Behavioral Sciences & the Law     Hybrid Journal   (Followers: 23)
Beijing Law Review     Open Access   (Followers: 7)
Berkeley Journal of Entertainment and Sports Law     Open Access   (Followers: 6)
Berkeley Technology Law Journal     Free   (Followers: 11)
Bioethics Research Notes     Full-text available via subscription   (Followers: 14)
Bond Law Review     Open Access   (Followers: 18)
Boston College Environmental Affairs Law Review     Open Access   (Followers: 7)
Boston College Journal of Law & Social Justice     Open Access   (Followers: 10)
Boston College Law Review     Open Access   (Followers: 18)
Boston University Law Review     Free   (Followers: 11)
BRICS Law Journal     Open Access  
Brigham Young University Journal of Public Law     Open Access   (Followers: 8)
Brigham Young University Law Review     Full-text available via subscription   (Followers: 8)
British Journal of American Legal Studies     Open Access  
Brooklyn Law Review     Open Access   (Followers: 2)
Bulletin of Legal Medicine     Open Access  
Bulletin of Medieval Canon Law     Full-text available via subscription   (Followers: 3)
C@hiers du CRHIDI     Open Access  
Cadernos de Dereito Actual     Open Access   (Followers: 1)
Cadernos do Programa de Pós-Graduação em Direito - PPGDir./UFRGS     Open Access   (Followers: 1)
Cadernos Ibero-Americanos de Direito Sanitário     Open Access  
Cahiers, Droit, Sciences et Technologies     Open Access  
California Law Review     Open Access   (Followers: 20)
California Lawyer     Free  
California Western Law Review     Open Access   (Followers: 3)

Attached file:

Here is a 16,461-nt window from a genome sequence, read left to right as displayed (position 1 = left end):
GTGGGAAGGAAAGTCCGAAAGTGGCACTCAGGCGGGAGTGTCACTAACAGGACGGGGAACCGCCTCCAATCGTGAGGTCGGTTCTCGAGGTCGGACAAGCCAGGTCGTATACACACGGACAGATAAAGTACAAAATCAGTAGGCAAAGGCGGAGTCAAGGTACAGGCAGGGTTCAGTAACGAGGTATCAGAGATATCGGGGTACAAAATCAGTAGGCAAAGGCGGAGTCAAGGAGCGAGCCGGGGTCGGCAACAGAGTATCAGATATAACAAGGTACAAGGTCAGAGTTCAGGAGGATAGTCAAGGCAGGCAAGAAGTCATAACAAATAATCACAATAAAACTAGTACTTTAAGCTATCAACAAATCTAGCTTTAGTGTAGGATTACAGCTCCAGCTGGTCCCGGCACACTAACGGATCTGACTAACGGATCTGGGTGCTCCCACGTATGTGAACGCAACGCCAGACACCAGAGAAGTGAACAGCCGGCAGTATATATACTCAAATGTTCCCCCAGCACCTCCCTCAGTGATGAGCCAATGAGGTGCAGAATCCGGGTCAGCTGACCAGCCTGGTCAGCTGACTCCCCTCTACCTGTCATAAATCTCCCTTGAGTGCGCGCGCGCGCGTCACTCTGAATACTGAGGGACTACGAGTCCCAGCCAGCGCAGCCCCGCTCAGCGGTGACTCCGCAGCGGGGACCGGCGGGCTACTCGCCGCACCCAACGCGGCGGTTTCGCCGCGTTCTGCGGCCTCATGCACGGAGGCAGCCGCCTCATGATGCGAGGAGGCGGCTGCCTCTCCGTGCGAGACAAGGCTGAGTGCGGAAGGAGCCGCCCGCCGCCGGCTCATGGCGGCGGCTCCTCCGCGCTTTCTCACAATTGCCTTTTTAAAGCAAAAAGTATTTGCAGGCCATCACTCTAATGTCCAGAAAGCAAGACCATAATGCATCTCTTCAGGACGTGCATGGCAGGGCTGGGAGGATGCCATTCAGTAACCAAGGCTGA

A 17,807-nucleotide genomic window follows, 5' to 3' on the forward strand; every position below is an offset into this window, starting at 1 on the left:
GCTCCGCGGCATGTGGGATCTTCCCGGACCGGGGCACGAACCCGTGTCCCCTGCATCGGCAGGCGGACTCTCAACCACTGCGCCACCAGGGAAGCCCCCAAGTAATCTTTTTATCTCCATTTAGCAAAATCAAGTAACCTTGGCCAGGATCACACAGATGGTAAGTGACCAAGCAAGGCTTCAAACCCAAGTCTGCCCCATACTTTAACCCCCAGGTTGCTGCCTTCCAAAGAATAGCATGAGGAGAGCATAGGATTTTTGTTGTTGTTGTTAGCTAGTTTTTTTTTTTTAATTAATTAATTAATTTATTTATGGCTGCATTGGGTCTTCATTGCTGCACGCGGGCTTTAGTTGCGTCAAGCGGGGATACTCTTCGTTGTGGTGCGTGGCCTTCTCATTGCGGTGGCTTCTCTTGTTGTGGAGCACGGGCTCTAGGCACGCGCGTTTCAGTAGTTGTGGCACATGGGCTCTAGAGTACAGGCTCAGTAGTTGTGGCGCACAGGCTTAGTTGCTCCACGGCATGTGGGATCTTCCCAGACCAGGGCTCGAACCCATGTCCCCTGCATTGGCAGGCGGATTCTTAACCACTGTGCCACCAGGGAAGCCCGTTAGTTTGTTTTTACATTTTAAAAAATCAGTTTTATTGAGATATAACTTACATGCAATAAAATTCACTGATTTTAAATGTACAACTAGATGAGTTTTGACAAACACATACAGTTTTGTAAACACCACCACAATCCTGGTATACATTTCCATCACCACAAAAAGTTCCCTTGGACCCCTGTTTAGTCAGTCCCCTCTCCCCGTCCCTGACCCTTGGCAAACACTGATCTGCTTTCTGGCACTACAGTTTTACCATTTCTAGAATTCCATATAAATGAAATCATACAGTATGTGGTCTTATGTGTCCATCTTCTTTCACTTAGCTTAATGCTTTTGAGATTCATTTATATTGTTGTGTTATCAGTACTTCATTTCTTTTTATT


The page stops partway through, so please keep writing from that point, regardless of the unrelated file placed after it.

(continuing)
Cambridge Law Journal     Hybrid Journal   (Followers: 142)
Campbell Law Review     Open Access   (Followers: 5)
Campus Legal Advisor     Hybrid Journal   (Followers: 2)
Case Western Reserve Law Review     Open Access   (Followers: 2)
Časopis pro právní vědu a praxi     Open Access  
Časopis zdravotnického práva a bioetiky     Open Access  
Catalyst : A Social Justice Forum     Open Access   (Followers: 10)
Catholic University Law Review     Open Access   (Followers: 3)
Chicago-Kent Law Review     Full-text available via subscription   (Followers: 4)
Chicana/o-Latina/o Law Review     Open Access   (Followers: 2)
China : An International Journal     Full-text available via subscription   (Followers: 16)
China-EU Law Journal     Hybrid Journal   (Followers: 4)
Chinese Journal of Comparative Law     Hybrid Journal   (Followers: 3)
Chinese Law & Government     Full-text available via subscription   (Followers: 6)
Cleveland State Law Review     Free   (Followers: 2)
College Athletics and The Law     Hybrid Journal   (Followers: 1)
Colombia Forense     Open Access  
Columbia Journal of Environmental Law     Free   (Followers: 9)
Columbia Journal of Law and Social Problems     Full-text available via subscription   (Followers: 15)
Columbia Law Review (Sidebar)     Open Access   (Followers: 15)
Commercial Law Quarterly: The Journal of the Commercial Law Association of Australia     Full-text available via subscription   (Followers: 5)
Comparative Law Review     Open Access   (Followers: 41)
Comparative Legal History     Full-text available via subscription   (Followers: 5)
Con-texto     Open Access  
Conflict Resolution Quarterly     Hybrid Journal   (Followers: 22)
Conflict Trends     Full-text available via subscription   (Followers: 8)
Cornell Law Review     Open Access   (Followers: 7)
Criterio Jurídico     Open Access  
Critical Analysis of Law : An International & Interdisciplinary Law Review     Open Access   (Followers: 2)
Cuadernos de Historia del Derecho     Open Access   (Followers: 6)
Cuestiones Juridicas     Open Access   (Followers: 1)
Current Legal Problems     Hybrid Journal   (Followers: 26)
Danube : The Journal of European Association Comenius - EACO     Open Access   (Followers: 2)
De Jure     Open Access   (Followers: 1)
De Rebus     Full-text available via subscription  
Deakin Law Review     Full-text available via subscription   (Followers: 14)
Defense Counsel Journal     Full-text available via subscription   (Followers: 1)
Democrazia e diritto     Full-text available via subscription   (Followers: 2)
Denning Law Journal     Full-text available via subscription   (Followers: 8)